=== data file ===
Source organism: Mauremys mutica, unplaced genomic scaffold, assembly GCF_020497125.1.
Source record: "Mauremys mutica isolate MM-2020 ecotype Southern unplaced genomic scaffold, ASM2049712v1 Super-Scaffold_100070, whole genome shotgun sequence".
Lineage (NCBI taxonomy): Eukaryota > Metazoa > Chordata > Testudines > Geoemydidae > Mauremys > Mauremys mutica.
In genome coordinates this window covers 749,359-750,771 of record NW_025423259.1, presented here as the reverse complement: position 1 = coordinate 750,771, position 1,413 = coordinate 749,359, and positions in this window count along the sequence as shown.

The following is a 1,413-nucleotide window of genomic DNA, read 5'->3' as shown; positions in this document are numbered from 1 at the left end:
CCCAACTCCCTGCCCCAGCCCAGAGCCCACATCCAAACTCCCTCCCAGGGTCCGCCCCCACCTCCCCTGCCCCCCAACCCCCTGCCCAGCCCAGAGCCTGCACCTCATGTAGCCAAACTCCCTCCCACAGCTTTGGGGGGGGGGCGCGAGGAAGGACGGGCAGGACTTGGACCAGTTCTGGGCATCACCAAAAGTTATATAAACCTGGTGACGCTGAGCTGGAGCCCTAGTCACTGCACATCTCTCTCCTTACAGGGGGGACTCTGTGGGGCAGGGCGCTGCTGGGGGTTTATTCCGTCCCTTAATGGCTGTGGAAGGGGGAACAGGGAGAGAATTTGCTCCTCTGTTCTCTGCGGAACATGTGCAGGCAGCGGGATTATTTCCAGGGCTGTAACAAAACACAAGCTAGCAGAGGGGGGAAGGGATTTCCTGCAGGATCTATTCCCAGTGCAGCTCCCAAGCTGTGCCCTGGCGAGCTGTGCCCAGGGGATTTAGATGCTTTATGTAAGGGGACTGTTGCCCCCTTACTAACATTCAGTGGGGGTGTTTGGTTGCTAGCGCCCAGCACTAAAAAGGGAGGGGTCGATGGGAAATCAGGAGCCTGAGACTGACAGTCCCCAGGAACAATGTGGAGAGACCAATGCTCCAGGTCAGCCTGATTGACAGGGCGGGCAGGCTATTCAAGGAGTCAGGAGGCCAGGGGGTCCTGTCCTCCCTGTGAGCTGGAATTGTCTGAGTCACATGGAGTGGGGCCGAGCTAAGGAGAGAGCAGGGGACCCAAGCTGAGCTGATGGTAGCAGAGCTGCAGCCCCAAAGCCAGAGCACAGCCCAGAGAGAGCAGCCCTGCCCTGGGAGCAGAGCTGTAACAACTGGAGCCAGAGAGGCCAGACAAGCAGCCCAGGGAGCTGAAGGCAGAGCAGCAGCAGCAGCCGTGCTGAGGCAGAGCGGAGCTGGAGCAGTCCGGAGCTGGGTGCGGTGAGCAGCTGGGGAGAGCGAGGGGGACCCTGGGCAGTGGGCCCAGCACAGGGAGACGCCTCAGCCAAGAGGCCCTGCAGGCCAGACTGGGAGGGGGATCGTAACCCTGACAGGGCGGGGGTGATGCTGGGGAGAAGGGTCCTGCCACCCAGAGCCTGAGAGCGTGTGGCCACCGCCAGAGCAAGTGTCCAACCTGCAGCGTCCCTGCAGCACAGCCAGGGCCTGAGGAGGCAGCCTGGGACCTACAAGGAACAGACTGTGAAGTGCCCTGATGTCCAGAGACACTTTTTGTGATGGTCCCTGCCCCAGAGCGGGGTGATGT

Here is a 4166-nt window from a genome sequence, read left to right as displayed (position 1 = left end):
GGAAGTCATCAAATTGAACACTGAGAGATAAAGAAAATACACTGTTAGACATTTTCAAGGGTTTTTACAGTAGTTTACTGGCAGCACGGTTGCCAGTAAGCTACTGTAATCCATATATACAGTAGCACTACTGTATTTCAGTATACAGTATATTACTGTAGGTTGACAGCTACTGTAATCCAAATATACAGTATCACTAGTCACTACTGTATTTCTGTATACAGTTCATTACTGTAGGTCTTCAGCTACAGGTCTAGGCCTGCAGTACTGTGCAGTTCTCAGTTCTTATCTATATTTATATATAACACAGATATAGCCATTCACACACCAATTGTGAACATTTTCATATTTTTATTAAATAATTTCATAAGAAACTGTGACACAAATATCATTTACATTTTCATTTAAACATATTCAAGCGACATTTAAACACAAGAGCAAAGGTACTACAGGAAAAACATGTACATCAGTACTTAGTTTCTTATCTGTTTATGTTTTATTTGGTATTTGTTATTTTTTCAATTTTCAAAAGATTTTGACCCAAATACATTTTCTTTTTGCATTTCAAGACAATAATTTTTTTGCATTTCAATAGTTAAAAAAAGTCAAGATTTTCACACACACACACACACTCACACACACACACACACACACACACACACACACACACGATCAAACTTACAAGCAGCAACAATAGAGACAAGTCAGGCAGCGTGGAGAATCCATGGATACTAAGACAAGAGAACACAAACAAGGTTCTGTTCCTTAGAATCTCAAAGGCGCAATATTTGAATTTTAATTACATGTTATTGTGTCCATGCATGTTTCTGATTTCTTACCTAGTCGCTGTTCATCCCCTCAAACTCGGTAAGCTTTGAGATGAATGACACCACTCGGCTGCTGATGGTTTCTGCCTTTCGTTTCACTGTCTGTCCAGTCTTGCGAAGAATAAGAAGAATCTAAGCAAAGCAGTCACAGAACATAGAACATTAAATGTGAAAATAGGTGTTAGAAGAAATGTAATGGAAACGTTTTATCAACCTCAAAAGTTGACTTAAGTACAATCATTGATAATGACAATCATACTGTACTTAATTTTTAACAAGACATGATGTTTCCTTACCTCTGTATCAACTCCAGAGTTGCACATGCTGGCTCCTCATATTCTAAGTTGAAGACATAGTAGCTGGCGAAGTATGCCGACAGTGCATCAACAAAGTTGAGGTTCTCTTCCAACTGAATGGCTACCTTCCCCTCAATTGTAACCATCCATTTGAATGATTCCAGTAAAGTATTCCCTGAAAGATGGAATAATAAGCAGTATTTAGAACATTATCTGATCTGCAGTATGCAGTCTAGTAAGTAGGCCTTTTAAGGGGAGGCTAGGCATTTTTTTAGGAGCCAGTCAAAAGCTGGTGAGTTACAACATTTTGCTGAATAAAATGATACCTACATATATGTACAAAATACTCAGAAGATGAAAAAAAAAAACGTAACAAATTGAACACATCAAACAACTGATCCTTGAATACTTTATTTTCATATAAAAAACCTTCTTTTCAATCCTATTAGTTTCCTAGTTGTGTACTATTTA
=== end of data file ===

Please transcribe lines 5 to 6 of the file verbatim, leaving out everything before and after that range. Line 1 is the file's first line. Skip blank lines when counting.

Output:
The following is a 1,413-nucleotide window of genomic DNA, read 5'->3' as shown; positions in this document are numbered from 1 at the left end:
CCCAACTCCCTGCCCCAGCCCAGAGCCCACATCCAAACTCCCTCCCAGGGTCCGCCCCCACCTCCCCTGCCCCCCAACCCCCTGCCCAGCCCAGAGCCTGCACCTCATGTAGCCAAACTCCCTCCCACAGCTTTGGGGGGGGGGCGCGAGGAAGGACGGGCAGGACTTGGACCAGTTCTGGGCATCACCAAAAGTTATATAAACCTGGTGACGCTGAGCTGGAGCCCTAGTCACTGCACATCTCTCTCCTTACAGGGGGGACTCTGTGGGGCAGGGCGCTGCTGGGGGTTTATTCCGTCCCTTAATGGCTGTGGAAGGGGGAACAGGGAGAGAATTTGCTCCTCTGTTCTCTGCGGAACATGTGCAGGCAGCGGGATTATTTCCAGGGCTGTAACAAAACACAAGCTAGCAGAGGGGGGAAGGGATTTCCTGCAGGATCTATTCCCAGTGCAGCTCCCAAGCTGTGCCCTGGCGAGCTGTGCCCAGGGGATTTAGATGCTTTATGTAAGGGGACTGTTGCCCCCTTACTAACATTCAGTGGGGGTGTTTGGTTGCTAGCGCCCAGCACTAAAAAGGGAGGGGTCGATGGGAAATCAGGAGCCTGAGACTGACAGTCCCCAGGAACAATGTGGAGAGACCAATGCTCCAGGTCAGCCTGATTGACAGGGCGGGCAGGCTATTCAAGGAGTCAGGAGGCCAGGGGGTCCTGTCCTCCCTGTGAGCTGGAATTGTCTGAGTCACATGGAGTGGGGCCGAGCTAAGGAGAGAGCAGGGGACCCAAGCTGAGCTGATGGTAGCAGAGCTGCAGCCCCAAAGCCAGAGCACAGCCCAGAGAGAGCAGCCCTGCCCTGGGAGCAGAGCTGTAACAACTGGAGCCAGAGAGGCCAGACAAGCAGCCCAGGGAGCTGAAGGCAGAGCAGCAGCAGCAGCCGTGCTGAGGCAGAGCGGAGCTGGAGCAGTCCGGAGCTGGGTGCGGTGAGCAGCTGGGGAGAGCGAGGGGGACCCTGGGCAGTGGGCCCAGCACAGGGAGACGCCTCAGCCAAGAGGCCCTGCAGGCCAGACTGGGAGGGGGATCGTAACCCTGACAGGGCGGGGGTGATGCTGGGGAGAAGGGTCCTGCCACCCAGAGCCTGAGAGCGTGTGGCCACCGCCAGAGCAAGTGTCCAACCTGCAGCGTCCCTGCAGCACAGCCAGGGCCTGAGGAGGCAGCCTGGGACCTACAAGGAACAGACTGTGAAGTGCCCTGATGTCCAGAGACACTTTTTGTGATGGTCCCTGCCCCAGAGCGGGGTGATGT